The mailbox was another project in sore need of repair. I followed the urge to be creative and painted apples on it. After all it seemed appropriate for orchard living.

Since we lived several miles from the equator in Kenya, we experienced very little wind. Springtime in PA proved to be a little frustrating. One extra windy day, Miriam decided to really pin down this fluttering bed sheet. It worked!

In retrospect, life looks a little different now, but we will never quite be the same. We are finding our niche in life in America, but some things will remain a bit disturbing! It doesn't seem right that most of the world is starving and dying without hearing about Jesus. It doesn't seem right that we have the resources and the people to go share the gospel, but here we sit more interested in making money and being educated. We see Christians becoming lukewarm and lethargic and more interested in following styles and fashions. SHOULD this feel right?  Will God judge us for this?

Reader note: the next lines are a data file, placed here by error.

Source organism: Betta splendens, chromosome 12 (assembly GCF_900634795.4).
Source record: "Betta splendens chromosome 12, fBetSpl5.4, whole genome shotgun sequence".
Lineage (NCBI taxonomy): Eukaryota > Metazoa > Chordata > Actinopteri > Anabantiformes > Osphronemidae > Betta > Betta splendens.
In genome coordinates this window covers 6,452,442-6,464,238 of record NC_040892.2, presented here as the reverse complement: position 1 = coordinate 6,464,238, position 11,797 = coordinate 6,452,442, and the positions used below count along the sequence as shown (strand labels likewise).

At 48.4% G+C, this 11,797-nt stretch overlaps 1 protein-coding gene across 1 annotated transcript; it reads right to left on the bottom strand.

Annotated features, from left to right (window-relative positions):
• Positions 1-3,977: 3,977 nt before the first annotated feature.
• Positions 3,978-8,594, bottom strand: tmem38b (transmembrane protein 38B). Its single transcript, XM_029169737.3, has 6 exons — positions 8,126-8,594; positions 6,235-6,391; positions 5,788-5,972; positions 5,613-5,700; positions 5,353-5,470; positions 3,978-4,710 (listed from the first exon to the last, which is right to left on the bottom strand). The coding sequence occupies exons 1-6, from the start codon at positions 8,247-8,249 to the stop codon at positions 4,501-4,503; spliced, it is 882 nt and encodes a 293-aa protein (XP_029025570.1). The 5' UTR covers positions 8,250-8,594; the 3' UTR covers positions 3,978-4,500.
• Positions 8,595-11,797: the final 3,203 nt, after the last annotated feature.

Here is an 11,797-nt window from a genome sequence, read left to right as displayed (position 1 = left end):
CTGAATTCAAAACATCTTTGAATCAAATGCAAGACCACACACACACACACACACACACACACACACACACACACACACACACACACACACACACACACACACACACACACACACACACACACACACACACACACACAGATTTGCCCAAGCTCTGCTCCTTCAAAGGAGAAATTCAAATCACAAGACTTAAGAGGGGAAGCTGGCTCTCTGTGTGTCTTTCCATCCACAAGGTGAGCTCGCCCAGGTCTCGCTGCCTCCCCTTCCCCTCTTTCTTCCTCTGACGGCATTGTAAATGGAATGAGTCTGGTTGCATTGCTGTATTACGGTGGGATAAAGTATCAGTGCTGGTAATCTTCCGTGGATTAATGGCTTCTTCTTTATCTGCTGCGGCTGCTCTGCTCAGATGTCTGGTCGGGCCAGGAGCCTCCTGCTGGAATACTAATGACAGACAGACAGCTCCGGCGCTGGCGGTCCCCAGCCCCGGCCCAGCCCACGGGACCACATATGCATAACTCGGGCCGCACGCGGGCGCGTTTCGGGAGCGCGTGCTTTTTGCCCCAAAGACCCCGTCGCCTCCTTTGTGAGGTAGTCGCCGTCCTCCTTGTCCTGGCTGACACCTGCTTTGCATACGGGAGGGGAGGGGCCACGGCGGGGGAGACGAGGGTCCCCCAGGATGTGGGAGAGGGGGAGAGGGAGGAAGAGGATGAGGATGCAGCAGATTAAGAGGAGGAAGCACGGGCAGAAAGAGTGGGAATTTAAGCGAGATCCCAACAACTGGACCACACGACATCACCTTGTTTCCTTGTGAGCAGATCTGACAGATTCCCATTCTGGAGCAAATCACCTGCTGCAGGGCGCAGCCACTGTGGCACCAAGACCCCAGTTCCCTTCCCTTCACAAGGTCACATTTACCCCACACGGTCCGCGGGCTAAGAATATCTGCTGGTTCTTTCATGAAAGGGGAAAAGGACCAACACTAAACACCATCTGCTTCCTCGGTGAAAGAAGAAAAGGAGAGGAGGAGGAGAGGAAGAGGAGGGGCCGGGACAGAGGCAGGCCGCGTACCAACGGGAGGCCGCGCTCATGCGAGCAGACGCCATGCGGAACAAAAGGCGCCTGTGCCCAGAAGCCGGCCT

I also discovered depression, except for clinical, is largely caused by anger. A counselor friend encouraged me to go to a little coffee shop (Panera Bread) weekly and 'write out' my feelings. I did discover a lot of anger. Anger I didn't know was there. I was told to categorize the different points and then deal with them individually. I learned some sharp lessons. Dealing with anger is indeed humiliating.....sigh....oh well.....eating humble pie never did kill anyone.

More positive input later-

Mattie Kauffman